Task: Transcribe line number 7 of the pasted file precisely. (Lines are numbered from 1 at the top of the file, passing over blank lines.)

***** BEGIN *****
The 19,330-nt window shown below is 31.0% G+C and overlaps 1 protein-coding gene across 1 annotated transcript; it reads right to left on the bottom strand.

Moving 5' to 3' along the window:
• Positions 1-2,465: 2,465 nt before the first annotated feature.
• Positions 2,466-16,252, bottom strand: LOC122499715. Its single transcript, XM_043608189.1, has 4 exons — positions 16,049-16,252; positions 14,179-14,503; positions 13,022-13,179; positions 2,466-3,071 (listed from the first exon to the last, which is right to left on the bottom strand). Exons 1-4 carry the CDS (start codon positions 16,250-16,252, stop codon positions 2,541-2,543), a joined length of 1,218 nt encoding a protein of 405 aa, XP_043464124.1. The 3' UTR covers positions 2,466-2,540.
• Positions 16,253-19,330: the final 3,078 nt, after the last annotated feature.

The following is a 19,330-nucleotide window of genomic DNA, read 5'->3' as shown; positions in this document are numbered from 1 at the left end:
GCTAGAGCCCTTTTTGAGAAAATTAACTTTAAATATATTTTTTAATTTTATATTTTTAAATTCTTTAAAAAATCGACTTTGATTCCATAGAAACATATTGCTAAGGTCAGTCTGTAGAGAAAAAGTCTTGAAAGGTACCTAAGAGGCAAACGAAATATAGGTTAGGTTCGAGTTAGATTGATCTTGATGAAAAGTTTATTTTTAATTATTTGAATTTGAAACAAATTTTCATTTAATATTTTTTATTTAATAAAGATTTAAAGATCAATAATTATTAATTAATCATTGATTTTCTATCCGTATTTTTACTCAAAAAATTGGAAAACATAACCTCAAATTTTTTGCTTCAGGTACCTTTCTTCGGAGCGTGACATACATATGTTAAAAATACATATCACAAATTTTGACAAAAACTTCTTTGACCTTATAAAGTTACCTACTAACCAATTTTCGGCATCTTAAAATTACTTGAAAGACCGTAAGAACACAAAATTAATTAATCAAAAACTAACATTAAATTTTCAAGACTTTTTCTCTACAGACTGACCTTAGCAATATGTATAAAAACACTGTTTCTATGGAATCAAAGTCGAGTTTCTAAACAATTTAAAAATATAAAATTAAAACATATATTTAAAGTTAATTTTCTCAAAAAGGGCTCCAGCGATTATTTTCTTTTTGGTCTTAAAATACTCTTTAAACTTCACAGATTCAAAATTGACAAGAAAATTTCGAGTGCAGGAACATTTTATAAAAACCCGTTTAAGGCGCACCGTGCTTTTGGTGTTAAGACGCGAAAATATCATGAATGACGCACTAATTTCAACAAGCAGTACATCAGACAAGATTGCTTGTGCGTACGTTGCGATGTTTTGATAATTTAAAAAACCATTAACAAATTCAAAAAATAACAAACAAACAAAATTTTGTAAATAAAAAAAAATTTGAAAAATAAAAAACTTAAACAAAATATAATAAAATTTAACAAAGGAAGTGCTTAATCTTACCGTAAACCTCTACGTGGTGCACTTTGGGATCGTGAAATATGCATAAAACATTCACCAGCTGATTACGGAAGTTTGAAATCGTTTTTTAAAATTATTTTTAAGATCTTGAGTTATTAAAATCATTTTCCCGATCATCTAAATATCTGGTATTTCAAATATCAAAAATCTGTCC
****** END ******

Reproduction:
GCTAGAGCCCTTTTTGAGAAAATTAACTTTAAATATATTTTTTAATTTTATATTTTTAAATTCTTTAAAAAATCGACTTTGATTCCATAGAAACATATTGCTAAGGTCAGTCTGTAGAGAAAAAGTCTTGAAAGGTACCTAAGAGGCAAACGAAATATAGGTTAGGTTCGAGTTAGATTGATCTTGATGAAAAGTTTATTTTTAATTATTTGAATTTGAAACAAATTTTCATTTAATATTTTTTATTTAATAAAGATTTAAAGATCAATAATTATTAATTAATCATTGATTTTCTATCCGTATTTTTACTCAAAAAATTGGAAAACATAACCTCAAATTTTTTGCTTCAGGTACCTTTCTTCGGAGCGTGACATACATATGTTAAAAATACATATCACAAATTTTGACAAAAACTTCTTTGACCTTATAAAGTTACCTACTAACCAATTTTCGGCATCTTAAAATTACTTGAAAGACCGTAAGAACACAAAATTAATTAATCAAAAACTAACATTAAATTTTCAAGACTTTTTCTCTACAGACTGACCTTAGCAATATGTATAAAAACACTGTTTCTATGGAATCAAAGTCGAGTTTCTAAACAATTTAAAAATATAAAATTAAAACATATATTTAAAGTTAATTTTCTCAAAAAGGGCTCCAGCGATTATTTTCTTTTTGGTCTTAAAATACTCTTTAAACTTCACAGATTCAAAATTGACAAGAAAATTTCGAGTGCAGGAACATTTTATAAAAACCCGTTTAAGGCGCACCGTGCTTTTGGTGTTAAGACGCGAAAATATCATGAATGACGCACTAATTTCAACAAGCAGTACATCAGACAAGATTGCTTGTGCGTACGTTGCGATGTTTTGATAATTTAAAAAACCATTAACAAATTCAAAAAATAACAAACAAACAAAATTTTGTAAATAAAAAAAAATTTGAAAAATAAAAAACTTAAACAAAATATAATAAAATTTAACAAAGGAAGTGCTTAATCTTACCGTAAACCTCTACGTGGTGCACTTTGGGATCGTGAAATATGCATAAAACATTCACCAGCTGATTACGGAAGTTTGAAATCGTTTTTTAAAATTATTTTTAAGATCTTGAGTTATTAAAATCATTTTCCCGATCATCTAAATATCTGGTATTTCAAATATCAAAAATCTGTCC